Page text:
Today WIZ celebrates its birth of two years ago (thanks again, Wm Morris) and its continued good health and growth.  Profound thanks are due its readers and contributors–as Sam says to Captain Faramir, you’ve shown your quality. I think Wilderness Interface Zone’s dream of building the ground story of a meeting place for Mormon and non-Mormon readers and writers of nature literature is being realized and showing boundless prospects for the future.  Debts of gratitude are due to be paid its supporters.

As part of its modest celebratory events, WIZ will post two Retro Reviews of vintage movies and offer copies of those movies in DVD form as gifts to interested audience members and WIZ contributors who comment on the review posts.  Each movie fits the Love of Nature, Nature of Love Month and has nature as a key element of its story, either as setting or plot vehicle.

How to get a free movie: Read the Retro Review I post today and/or the one I’ll post Monday, February 28. All readers need do is post a comment at the Retro Review and that will win each unique commenter one free copy of the movie under review.   I’m hoping that each Retro Review post garners 10 comments by unique commenters, but if they go over that, I think we’ll be able to meet demand.  If the unanticipated happens and commenters go way over the expected number, I may impose a cut off limit just to keep my sanity intact.

Thanks so much, loyal readers, for following WIZ’s content and posting comments, and deepest thanks to our contributors, who have heartily and with a great show of talent stepped up to provide for WIZ’s success.  I’m looking forward to this next year, which I anticipate to be exciting and filled with good prospects.

Profoundest thanks, friends.  This round’s two Retro Reviews will feature the films The Charge at Feather River starring Guy Madison and Helen Westcott and South of Pago Pago starring Francis Farmer and John Hall.  Today’s Retro Review is The Charge at Feather River.

WIZ Retro Review: The Jungle Princess starring Dorothy Lamour

The Jungle Princess

Graceful and alluring Dorothy Lamour stars as Ulah, The Jungle Princess, in this chimerical but endearing, black-and-white 1936 Paramount production that launched her career.  Ray Milland co-stars as Christopher Powell, a hunter who comes to the Malaysian jungle to capture wild animals but himself falls captive to Ulah’s native beauty, her stunning singing voice, and her child-like candor. The Jungle Princess taps deeply into the fantasy of the orphaned, nature-nurtured child, who by virtue of being human ascends to the throne of wild domains.  The roughly contemporary Tarzan franchise starring Olympic medalist Johnny Weissmuller (12 films between 1918 and 1948) and the1942 version of The Jungle Book starring Sabu also capitalized on that tradition.  And let’s not forget Johnny Shepherd as Bomba, The Jungle Boy.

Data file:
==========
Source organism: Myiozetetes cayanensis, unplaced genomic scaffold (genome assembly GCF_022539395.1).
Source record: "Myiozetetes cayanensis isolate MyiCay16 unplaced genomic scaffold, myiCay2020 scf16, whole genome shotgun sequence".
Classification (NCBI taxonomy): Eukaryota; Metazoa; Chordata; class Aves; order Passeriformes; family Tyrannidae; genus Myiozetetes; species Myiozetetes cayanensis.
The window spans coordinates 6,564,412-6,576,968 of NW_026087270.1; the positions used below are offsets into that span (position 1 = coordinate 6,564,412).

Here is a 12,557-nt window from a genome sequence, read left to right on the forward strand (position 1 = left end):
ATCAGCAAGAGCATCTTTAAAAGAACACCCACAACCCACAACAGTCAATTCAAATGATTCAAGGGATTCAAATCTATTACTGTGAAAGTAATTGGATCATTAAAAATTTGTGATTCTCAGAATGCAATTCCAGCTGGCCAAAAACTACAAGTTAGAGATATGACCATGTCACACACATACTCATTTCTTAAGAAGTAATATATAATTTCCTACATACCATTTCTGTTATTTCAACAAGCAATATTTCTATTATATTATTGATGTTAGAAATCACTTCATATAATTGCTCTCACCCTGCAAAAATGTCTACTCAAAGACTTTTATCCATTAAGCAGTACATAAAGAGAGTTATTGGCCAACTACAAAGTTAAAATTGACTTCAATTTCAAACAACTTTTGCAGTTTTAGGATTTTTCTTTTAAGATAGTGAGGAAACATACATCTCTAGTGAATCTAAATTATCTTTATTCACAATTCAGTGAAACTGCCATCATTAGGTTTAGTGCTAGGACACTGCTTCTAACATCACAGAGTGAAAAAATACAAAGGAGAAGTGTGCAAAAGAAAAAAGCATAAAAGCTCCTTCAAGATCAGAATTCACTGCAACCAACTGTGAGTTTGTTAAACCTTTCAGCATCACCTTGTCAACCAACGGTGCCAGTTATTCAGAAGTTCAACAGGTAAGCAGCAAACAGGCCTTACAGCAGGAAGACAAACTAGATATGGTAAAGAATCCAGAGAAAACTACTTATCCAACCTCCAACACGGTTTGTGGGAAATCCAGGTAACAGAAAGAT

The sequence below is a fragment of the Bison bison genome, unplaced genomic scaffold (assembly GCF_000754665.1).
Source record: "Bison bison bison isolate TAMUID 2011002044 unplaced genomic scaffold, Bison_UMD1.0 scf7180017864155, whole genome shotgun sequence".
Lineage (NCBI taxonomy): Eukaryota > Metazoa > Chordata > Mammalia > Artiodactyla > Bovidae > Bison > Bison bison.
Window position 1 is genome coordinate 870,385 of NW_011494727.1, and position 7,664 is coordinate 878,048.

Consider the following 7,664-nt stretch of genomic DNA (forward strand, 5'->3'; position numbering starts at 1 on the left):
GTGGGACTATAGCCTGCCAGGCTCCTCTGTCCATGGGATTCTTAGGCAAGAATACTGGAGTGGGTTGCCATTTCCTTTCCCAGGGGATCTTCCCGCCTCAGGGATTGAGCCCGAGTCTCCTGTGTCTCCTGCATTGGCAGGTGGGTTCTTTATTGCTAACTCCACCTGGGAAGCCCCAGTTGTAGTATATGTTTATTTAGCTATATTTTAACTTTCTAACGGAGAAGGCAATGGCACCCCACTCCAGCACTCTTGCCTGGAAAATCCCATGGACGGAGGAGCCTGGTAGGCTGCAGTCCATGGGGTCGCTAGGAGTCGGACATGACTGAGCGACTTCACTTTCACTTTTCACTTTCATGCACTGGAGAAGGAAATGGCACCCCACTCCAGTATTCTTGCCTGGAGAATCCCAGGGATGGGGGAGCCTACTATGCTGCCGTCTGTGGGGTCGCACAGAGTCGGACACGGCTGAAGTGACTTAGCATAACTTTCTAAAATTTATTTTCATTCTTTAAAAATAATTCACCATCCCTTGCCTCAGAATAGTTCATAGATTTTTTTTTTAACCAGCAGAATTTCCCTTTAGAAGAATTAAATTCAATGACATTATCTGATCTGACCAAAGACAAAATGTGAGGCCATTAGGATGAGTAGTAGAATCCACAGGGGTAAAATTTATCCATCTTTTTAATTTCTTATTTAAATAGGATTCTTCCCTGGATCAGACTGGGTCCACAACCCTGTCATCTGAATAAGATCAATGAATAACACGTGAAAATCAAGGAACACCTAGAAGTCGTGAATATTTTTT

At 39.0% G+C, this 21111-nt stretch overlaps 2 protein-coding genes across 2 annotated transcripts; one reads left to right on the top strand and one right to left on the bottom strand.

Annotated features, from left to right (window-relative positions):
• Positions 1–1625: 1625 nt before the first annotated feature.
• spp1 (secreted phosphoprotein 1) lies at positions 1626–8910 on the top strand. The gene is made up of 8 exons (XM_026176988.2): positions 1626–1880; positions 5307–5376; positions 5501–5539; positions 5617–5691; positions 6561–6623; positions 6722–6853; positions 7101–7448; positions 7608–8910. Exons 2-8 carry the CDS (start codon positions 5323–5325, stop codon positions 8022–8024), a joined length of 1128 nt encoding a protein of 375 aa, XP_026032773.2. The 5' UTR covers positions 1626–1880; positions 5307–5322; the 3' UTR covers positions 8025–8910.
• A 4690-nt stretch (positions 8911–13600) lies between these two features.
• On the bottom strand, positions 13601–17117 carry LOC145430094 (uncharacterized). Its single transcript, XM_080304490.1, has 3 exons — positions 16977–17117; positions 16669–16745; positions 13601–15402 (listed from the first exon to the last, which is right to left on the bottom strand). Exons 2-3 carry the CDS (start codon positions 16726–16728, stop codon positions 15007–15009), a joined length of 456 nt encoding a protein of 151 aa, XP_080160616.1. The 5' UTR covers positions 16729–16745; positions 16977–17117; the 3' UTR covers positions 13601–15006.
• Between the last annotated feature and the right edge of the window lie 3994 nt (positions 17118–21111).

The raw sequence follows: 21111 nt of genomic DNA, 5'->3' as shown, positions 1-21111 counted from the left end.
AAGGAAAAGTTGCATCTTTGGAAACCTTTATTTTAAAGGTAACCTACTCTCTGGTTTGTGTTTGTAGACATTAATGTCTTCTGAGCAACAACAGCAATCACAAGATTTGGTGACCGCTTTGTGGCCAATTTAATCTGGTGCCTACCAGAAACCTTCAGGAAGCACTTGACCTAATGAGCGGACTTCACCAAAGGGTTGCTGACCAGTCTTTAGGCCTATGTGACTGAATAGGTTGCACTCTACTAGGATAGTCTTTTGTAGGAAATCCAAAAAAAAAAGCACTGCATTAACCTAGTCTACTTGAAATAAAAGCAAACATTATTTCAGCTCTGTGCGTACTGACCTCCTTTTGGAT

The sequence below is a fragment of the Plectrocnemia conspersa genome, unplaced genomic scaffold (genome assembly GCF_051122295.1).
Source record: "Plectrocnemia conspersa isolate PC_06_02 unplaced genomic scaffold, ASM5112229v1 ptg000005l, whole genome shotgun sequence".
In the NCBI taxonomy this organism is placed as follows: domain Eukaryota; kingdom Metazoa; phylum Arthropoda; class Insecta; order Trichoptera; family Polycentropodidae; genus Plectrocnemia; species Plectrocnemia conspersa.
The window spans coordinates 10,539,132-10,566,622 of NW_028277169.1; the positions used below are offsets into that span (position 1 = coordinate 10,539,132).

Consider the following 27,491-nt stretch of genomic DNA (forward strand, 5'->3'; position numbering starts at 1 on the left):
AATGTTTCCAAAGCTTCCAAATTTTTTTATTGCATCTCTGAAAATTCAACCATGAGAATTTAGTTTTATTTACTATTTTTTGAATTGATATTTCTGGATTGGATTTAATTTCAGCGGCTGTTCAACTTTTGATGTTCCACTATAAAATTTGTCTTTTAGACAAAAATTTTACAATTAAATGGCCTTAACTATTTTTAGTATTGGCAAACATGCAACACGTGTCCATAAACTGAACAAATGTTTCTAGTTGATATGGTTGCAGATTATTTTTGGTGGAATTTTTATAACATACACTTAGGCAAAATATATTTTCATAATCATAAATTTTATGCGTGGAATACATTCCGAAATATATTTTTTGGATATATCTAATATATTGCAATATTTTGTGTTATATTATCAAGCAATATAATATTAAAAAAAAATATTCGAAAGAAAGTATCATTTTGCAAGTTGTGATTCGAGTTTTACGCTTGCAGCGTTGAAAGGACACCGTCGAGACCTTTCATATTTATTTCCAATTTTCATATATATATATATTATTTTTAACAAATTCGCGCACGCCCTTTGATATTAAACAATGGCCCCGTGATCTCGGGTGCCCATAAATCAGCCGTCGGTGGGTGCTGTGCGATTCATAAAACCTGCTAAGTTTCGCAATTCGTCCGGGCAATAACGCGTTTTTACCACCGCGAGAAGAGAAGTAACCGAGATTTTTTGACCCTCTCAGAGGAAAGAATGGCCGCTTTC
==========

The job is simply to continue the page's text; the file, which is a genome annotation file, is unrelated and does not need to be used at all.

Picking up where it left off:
When I was a kid, I loved this stuff.  Being a semi-nature child myself who kept company with wild animals in the woods and weeds of Virginia, movies of this sort, no matter how silly, made perfect sense.   Oscar-nominated The Jungle Book is far and away a better movie than The Jungle Princess, but like the fierce-browed and free-spirited Sabu, Dorothy Lamour casts a screen presence that makes watching her pretty darned enjoyable. Co-star Ray Milland—eh, not so much.  Continue reading WIZ Retro Review: The Jungle Princess starring Dorothy Lamour

WIZ Retro Review: The Wild North

Jules Vincent (marvelously played by Steward Granger) is a happy-go-lucky French trapper making his living off some of the most dangerous country in Canada. He comes to town one day to replenish his supplies.  While there, he rescues a kitten from a bad-tempered collie and an unhappy part-Chippewa woman (Cyd Charisse) from the saloon where she works after gallantly protecting her from a drunken jerk named Brody.   The next morning, Jules sets out for his wilderness home with both the kitten and Indian woman as passengers in his canoe.  Claiming to be a good hand with a paddle, Brody convinces Jules to take him, too.  But Brody’s presence gives rise to danger that threatens everyone in the canoe, and when Jules, the Indian woman, and the kitten arrive at the settlement where the Indian woman is to rejoin her tribe, Brody is mysteriously absent.  Knowing the law will come after him, Jules flees to the wilderness rather than chance a trial where his fate will be determined by city dwellers (“ribbon clerks,” he calls them) who can’t possibly grasp the perils of life in the wilderness. Continue reading WIZ Retro Review: The Wild North